The Principal Diaries: My Lens on Powerful Learning

If there is one thing I am pretty adamant about, it is that the Principal's primary role is to be the 'leader of learning'. To that end one of my real focus areas in my first term as Principal is to observe as much learning as I can in action. As many of you will know, at Albany Senior High School (ASHS) we have three strands to our curriculum - Tutorials, Specialist Subjects and Impact Projects.

You can read explanations of each part of the curriculum here:
Tutorials: http://ashs.school.nz/curriculum/tutorials
Specialist Subjects: http://ashs.school.nz/curriculum/specialist-subjects
Impact Projects: http://ashs.school.nz/curriculum/impact-projects

I came into the school knowing that I loved the curriculum design and the way that the time allocations clearly signalled the value of each element. What I did not know was how well each element (in their current form) was meeting the needs of each and every learner. And as in every school there is often a bit of a disconnect between our espoused theory and our theory in use. Whilst you could send out a google form gathering perceptions, nothing beats actually observing students and teachers in action.

As I was getting all David Attenborough on it and documenting everything I was seeing and hearing I thought it was only fair that I shared with our teachers the lens through which I observe learning. It actually took me a little while to define this for myself! So often we go into a classroom and we observe (and judge) based on our own set of biases and successes which have been formed by our own experiences. I'm actually okay with that, but it does pay to think abut how we have formed our theories and thinking. Mine, I realised had been formed by experiences in working and leading in so many different schools and environments. At Rangitoto College I was taught to be a learning designer with the expectation from day one that we each designed for our class and context (a department practice rather than a school wide one), at Takapuna Grammar I helped lead work around differentiation that focused on inclusive practice, at Auckland Girls Grammar I developed my understanding around the importance of culturally responsive approaches and it was at AGGS I also developed a love for teaching as inquiry and e-learning (through my MOE e-fellowship), at Team Solutions I developed my practice around leading leaders and at Epsom Girls Grammar School synthesise my skills around teaching as inquiry, e-learning, differentiation, leading leaders and ultimately leading change. And then of course I got to hone all of those skills further within an ILE context at HPSS.

All of that experience has meant that I tend to frame my lens on powerful learning based on three high level questions:
  • Is learning visible?
  • Is learning deep?
  • Is learning inclusive?
Each of those high level questions were supported by more questions:

Is learning visible?
  • Are learning objectives visible?
  • Can students articulate what they are learning?
  • Is Google Classroom being used every lesson?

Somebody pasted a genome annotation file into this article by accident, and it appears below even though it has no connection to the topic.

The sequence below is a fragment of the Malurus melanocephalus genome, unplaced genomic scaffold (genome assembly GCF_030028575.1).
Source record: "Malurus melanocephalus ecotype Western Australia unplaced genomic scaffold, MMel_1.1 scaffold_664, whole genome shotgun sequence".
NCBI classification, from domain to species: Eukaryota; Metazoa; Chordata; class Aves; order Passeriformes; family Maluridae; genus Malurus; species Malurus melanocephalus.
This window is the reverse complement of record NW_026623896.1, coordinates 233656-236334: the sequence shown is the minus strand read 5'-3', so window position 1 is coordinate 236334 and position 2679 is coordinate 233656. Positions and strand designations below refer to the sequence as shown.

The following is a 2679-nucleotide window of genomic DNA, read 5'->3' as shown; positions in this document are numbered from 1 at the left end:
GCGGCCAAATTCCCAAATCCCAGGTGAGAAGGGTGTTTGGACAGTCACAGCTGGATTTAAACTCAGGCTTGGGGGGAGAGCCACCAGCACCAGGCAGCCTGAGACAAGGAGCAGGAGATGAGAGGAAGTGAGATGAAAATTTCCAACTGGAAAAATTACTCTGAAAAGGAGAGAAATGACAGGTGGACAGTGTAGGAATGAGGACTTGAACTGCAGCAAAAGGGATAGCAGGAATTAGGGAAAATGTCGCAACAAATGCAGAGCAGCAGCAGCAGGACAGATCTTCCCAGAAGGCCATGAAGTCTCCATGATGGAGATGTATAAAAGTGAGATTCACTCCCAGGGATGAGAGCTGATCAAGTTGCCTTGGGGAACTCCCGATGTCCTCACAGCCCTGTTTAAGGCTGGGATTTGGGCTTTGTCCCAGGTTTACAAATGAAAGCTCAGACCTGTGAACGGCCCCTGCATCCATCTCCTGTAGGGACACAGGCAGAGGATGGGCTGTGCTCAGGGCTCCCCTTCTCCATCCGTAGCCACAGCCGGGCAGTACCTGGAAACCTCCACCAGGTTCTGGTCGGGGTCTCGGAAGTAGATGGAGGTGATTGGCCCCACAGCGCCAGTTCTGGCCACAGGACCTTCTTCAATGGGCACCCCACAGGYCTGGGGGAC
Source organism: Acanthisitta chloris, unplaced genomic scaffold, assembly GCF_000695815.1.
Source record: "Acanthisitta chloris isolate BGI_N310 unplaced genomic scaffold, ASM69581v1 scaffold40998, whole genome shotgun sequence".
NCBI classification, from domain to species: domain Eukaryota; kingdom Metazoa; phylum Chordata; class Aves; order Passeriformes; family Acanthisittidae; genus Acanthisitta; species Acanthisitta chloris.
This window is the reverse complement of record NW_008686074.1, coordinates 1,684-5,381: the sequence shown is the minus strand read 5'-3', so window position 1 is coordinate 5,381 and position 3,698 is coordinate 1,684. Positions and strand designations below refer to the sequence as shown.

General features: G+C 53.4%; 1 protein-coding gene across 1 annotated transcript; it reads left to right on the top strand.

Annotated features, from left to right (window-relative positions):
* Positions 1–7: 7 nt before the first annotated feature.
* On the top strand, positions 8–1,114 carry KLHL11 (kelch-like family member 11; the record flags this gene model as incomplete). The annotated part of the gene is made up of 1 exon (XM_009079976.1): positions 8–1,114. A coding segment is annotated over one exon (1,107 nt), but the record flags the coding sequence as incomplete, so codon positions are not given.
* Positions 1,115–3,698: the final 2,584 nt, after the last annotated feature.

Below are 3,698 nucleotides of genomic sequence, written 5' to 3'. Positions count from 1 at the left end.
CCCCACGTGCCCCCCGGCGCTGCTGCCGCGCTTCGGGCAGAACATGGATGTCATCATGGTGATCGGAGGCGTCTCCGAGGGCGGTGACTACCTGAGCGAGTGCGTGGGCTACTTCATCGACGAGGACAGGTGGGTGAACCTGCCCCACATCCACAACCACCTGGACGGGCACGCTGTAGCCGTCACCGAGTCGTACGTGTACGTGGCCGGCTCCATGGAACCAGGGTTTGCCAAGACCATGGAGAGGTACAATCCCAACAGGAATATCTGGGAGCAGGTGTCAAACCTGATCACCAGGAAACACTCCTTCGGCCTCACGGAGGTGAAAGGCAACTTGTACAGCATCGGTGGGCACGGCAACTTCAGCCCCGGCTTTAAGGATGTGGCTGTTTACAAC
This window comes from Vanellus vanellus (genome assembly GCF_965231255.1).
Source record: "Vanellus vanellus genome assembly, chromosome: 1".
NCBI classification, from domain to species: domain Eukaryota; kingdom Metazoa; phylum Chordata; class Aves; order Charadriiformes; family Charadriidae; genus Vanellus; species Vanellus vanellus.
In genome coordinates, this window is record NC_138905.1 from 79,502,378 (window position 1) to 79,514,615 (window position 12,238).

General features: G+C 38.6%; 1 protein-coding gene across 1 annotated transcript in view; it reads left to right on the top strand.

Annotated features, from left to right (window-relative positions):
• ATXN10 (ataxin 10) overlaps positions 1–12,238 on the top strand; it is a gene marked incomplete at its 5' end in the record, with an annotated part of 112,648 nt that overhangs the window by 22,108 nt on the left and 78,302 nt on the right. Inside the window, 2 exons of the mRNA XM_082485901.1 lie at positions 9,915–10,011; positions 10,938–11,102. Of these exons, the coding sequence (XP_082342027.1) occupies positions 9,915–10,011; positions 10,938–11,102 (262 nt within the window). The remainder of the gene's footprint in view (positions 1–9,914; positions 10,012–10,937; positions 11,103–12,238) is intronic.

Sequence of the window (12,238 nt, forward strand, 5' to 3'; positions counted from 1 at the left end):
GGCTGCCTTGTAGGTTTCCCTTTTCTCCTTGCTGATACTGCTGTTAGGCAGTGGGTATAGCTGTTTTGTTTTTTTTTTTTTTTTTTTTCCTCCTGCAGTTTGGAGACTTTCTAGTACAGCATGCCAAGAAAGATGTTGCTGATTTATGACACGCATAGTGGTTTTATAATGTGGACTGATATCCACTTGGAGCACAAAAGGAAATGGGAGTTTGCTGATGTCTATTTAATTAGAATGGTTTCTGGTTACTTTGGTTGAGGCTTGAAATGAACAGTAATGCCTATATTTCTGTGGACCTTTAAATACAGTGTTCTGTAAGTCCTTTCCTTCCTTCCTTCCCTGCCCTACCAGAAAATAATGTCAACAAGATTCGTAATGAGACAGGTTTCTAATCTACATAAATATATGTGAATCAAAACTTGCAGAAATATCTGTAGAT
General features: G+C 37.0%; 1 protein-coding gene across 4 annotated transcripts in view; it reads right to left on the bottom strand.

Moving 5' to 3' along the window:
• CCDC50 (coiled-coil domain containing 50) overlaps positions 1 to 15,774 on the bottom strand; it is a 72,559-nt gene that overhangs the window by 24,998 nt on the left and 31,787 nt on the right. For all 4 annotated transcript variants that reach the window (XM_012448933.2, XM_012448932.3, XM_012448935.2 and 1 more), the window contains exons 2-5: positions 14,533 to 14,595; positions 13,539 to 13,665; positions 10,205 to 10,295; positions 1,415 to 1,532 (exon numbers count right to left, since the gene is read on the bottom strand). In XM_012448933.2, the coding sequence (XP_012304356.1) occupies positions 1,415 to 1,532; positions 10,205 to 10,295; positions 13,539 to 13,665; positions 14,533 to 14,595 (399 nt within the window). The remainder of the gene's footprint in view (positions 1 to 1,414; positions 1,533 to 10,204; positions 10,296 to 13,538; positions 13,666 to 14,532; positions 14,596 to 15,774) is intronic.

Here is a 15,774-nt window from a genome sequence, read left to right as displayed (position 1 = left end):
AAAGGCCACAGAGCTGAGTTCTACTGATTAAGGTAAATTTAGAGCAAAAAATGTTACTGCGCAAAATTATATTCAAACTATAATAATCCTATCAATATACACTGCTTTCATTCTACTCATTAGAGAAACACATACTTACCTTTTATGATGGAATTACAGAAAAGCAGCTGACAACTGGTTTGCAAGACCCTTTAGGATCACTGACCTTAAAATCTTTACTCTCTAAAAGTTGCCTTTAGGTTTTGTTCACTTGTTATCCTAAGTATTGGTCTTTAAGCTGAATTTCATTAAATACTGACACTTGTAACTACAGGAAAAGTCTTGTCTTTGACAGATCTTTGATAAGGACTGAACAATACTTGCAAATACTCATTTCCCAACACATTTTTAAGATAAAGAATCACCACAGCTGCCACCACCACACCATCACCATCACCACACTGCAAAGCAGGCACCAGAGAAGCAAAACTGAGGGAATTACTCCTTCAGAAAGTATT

• If a student is away can they follow learning?
  • Is there success criteria (beyond achievement standards)?
  • Do they have a frame for navigating next steps?
Examples of practice included:

Explicit use of Google Classroom (already the agreed LMS at ASHS)

Frameworks that make cognitive next steps visible such as SOLO Taxonomy

Is learning deep?
  • Do students know why they are learning what they are learning?
  • Can they articulate how learning might be transferred beyond school?
  • Is their learning connected?
  • Are they using the trivium model of learning to support deeper learning?
  • Is there evidence of higher-order thinking skills?
Examples of practice included:

Evidence that the ASHS Deep Learning Model (Trivium) was being used

The (OECD) Seven Principles of Learning being evident

Is learning inclusive?
  • Are there different modes for students to access learning?
  • Are there different modes and strategies for students to process learning?
  • Are there different modes and time frames for students to evidence learning and/or be assessed?
  • Is there evidence of choice re: timing, assessments and topics?
Examples of practice included: 

Evidence of Universal Design for Learning

Or at least evidence of differentiation:

This was presented to the teaching staff as a presentation and as this summary document:

The teaching staff then had the opportunity to reflect on their own practice within the context of their own teaching. In groups they did a "quick and dirty" reflection spending 10 minutes using the following worksheets. The top row for capturing what they already do, the bottom row considering what they could be doing or doing more consistently.


So, what next?
I will be using this frame to gather evidence divided into 'Observations' and 'Opportunities' (for improvement and innovation). I have also encouraged anyone that wants to send through any of their own observations and opportunities as well. All of this will provide the basis for me to be able to work with the SLT to establish our priorities for 2019 and then plan for how we will work with the whole staff to develop and co-design strategic and then action plans for 2019 and beyond.

The ultimate aim being to lead meaningful and manageable change so as to ensure ASHS will always be a NEW school. 

Will keep you posted how this all goes!


The following readings and resources were also shared:

Visible Learning

Deep Learning

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